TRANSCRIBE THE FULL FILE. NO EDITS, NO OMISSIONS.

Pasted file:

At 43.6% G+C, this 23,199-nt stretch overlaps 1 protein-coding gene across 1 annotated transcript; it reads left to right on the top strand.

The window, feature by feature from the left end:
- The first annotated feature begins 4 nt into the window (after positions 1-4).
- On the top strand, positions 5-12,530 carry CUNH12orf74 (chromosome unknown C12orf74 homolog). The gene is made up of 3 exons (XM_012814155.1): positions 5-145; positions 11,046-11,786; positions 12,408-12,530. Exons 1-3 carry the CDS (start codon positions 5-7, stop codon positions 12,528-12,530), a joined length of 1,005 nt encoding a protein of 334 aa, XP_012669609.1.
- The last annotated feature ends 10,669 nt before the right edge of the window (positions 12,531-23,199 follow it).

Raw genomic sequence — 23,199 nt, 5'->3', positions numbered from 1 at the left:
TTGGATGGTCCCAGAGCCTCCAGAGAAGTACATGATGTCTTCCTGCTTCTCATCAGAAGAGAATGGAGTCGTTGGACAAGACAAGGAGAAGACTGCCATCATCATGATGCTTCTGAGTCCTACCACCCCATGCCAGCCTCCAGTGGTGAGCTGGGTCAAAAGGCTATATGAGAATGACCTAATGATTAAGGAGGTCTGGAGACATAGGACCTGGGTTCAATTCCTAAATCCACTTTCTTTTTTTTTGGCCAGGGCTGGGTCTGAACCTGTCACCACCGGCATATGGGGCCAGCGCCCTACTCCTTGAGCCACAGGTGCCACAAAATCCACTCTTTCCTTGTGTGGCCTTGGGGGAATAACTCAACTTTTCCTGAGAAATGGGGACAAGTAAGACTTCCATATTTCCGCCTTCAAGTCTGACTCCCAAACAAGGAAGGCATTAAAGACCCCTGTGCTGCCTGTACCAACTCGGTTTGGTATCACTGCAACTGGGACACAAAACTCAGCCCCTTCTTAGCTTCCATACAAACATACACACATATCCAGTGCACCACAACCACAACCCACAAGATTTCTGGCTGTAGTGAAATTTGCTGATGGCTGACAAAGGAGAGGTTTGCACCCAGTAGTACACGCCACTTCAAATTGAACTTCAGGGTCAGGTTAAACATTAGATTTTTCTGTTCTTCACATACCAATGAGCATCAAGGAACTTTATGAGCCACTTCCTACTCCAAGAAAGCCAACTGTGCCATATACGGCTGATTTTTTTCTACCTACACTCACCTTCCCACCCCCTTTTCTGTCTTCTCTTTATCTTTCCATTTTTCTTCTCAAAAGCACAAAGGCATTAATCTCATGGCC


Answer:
At 43.6% G+C, this 23,199-nt stretch overlaps 1 protein-coding gene across 1 annotated transcript; it reads left to right on the top strand.

The window, feature by feature from the left end:
- The first annotated feature begins 4 nt into the window (after positions 1-4).
- On the top strand, positions 5-12,530 carry CUNH12orf74 (chromosome unknown C12orf74 homolog). The gene is made up of 3 exons (XM_012814155.1): positions 5-145; positions 11,046-11,786; positions 12,408-12,530. Exons 1-3 carry the CDS (start codon positions 5-7, stop codon positions 12,528-12,530), a joined length of 1,005 nt encoding a protein of 334 aa, XP_012669609.1.
- The last annotated feature ends 10,669 nt before the right edge of the window (positions 12,531-23,199 follow it).

Raw genomic sequence — 23,199 nt, 5'->3', positions numbered from 1 at the left:
TTGGATGGTCCCAGAGCCTCCAGAGAAGTACATGATGTCTTCCTGCTTCTCATCAGAAGAGAATGGAGTCGTTGGACAAGACAAGGAGAAGACTGCCATCATCATGATGCTTCTGAGTCCTACCACCCCATGCCAGCCTCCAGTGGTGAGCTGGGTCAAAAGGCTATATGAGAATGACCTAATGATTAAGGAGGTCTGGAGACATAGGACCTGGGTTCAATTCCTAAATCCACTTTCTTTTTTTTTGGCCAGGGCTGGGTCTGAACCTGTCACCACCGGCATATGGGGCCAGCGCCCTACTCCTTGAGCCACAGGTGCCACAAAATCCACTCTTTCCTTGTGTGGCCTTGGGGGAATAACTCAACTTTTCCTGAGAAATGGGGACAAGTAAGACTTCCATATTTCCGCCTTCAAGTCTGACTCCCAAACAAGGAAGGCATTAAAGACCCCTGTGCTGCCTGTACCAACTCGGTTTGGTATCACTGCAACTGGGACACAAAACTCAGCCCCTTCTTAGCTTCCATACAAACATACACACATATCCAGTGCACCACAACCACAACCCACAAGATTTCTGGCTGTAGTGAAATTTGCTGATGGCTGACAAAGGAGAGGTTTGCACCCAGTAGTACACGCCACTTCAAATTGAACTTCAGGGTCAGGTTAAACATTAGATTTTTCTGTTCTTCACATACCAATGAGCATCAAGGAACTTTATGAGCCACTTCCTACTCCAAGAAAGCCAACTGTGCCATATACGGCTGATTTTTTTCTACCTACACTCACCTTCCCACCCCCTTTTCTGTCTTCTCTTTATCTTTCCATTTTTCTTCTCAAAAGCACAAAGGCATTAATCTCATGGCC